Malaria is a life-threatening disease caused by a parasite that commonly infects a certain type of mosquito which feeds on humans. People who contract malaria are typically very sick with high fevers and flu-like illness, which can include shaking chills, headache, muscle aches, nausea. If not promptly treated, the infection may lead to kidney failure, seizures, coma, and death.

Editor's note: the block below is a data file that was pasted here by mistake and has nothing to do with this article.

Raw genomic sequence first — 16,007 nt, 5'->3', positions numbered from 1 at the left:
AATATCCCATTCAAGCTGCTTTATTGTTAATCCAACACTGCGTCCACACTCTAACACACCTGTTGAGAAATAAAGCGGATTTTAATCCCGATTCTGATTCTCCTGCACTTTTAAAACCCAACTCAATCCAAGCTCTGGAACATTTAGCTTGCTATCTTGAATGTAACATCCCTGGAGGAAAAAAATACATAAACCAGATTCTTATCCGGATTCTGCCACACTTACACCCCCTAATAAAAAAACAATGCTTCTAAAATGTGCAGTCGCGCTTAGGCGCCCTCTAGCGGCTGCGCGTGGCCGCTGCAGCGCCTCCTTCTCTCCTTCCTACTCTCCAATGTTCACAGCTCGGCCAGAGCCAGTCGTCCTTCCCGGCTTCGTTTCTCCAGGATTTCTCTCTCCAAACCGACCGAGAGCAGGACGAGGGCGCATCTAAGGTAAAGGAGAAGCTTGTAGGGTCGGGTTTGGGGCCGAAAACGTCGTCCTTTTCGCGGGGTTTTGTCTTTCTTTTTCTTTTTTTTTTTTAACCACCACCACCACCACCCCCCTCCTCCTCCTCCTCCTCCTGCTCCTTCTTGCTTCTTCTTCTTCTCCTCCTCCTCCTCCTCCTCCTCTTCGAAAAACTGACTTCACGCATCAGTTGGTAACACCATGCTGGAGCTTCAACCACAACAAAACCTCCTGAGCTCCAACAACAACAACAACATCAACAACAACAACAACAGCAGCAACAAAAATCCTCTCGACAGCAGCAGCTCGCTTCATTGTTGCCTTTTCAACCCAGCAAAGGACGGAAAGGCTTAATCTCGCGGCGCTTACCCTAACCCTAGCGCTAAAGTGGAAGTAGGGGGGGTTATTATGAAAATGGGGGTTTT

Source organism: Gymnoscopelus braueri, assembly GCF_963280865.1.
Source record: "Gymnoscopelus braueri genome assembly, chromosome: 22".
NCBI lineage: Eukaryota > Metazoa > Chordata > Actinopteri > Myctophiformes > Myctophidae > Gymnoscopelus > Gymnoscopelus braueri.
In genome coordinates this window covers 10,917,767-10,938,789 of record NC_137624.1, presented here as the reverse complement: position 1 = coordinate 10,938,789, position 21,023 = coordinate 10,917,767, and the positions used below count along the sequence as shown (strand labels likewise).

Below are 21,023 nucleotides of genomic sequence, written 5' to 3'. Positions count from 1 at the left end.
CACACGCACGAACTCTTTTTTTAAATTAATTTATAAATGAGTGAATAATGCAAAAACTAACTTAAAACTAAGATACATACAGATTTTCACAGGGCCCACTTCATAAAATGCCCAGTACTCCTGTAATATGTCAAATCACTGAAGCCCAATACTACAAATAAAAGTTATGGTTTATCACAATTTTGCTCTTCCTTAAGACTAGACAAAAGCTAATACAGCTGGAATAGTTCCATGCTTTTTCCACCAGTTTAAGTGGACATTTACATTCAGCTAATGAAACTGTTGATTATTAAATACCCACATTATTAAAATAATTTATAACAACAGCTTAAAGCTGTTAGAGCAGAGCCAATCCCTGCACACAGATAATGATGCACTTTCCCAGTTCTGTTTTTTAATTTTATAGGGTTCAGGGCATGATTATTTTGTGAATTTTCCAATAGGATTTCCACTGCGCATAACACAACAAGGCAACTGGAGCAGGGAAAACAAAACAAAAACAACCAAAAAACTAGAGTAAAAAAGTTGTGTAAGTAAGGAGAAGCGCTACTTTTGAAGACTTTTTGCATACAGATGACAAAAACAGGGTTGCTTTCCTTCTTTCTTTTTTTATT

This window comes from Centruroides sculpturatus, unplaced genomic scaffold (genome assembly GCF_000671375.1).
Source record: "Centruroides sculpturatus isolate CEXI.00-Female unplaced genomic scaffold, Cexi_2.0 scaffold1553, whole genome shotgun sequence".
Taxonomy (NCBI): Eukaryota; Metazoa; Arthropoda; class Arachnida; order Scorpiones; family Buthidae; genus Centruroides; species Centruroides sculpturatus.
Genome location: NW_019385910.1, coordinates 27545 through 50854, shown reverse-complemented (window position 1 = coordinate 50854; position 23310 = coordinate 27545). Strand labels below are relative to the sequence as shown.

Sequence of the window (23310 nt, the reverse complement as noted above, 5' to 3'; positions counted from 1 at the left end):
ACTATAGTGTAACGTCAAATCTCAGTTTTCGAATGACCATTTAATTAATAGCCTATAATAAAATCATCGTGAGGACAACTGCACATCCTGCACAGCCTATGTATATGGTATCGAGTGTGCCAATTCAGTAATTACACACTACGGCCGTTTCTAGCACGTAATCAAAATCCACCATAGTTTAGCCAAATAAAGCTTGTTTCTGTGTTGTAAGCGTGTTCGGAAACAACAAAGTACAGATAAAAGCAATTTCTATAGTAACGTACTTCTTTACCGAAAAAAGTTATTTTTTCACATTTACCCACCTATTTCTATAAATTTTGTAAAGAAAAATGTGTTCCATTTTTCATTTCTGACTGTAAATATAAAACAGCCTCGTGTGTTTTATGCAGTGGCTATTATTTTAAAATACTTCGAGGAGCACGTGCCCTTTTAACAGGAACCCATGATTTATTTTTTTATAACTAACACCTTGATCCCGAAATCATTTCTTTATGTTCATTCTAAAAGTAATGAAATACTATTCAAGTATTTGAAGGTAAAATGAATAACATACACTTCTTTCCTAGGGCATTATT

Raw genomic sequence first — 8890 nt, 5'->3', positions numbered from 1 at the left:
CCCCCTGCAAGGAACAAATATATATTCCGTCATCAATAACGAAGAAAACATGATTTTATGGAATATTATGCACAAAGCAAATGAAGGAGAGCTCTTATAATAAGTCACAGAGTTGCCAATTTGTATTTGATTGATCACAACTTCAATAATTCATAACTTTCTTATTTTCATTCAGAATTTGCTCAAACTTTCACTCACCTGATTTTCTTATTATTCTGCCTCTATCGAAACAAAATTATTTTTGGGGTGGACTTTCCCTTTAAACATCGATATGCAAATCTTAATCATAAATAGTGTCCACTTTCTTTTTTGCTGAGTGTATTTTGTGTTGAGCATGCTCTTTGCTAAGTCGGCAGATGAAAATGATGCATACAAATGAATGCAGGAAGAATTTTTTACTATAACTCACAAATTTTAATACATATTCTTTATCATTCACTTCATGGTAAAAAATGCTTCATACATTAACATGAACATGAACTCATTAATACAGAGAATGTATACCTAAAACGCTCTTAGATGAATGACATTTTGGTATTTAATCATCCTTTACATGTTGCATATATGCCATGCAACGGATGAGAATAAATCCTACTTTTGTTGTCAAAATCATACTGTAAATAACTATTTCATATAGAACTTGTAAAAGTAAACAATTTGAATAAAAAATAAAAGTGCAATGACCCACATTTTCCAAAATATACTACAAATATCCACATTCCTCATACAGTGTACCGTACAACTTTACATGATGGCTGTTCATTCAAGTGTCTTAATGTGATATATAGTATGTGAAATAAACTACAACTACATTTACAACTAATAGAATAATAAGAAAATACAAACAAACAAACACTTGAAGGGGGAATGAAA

In 2017, there were an estimated 219 million malaria cases and some 435,000 malaria deaths around the world. It is also a disease of great military significance and endemic in much of Australia’s area of military operations with Africa accounting for the most global cases of malaria (92% in 2017), followed by the South-East Asia Region (5%) and the Eastern Mediterranean Region (2%). Although malaria can be a deadly disease, illness and death from malaria can usually be prevented by the use of preventive medication, insecticides and protective clothing/equipment. The most current global information about malaria is available on the World Health Organization website.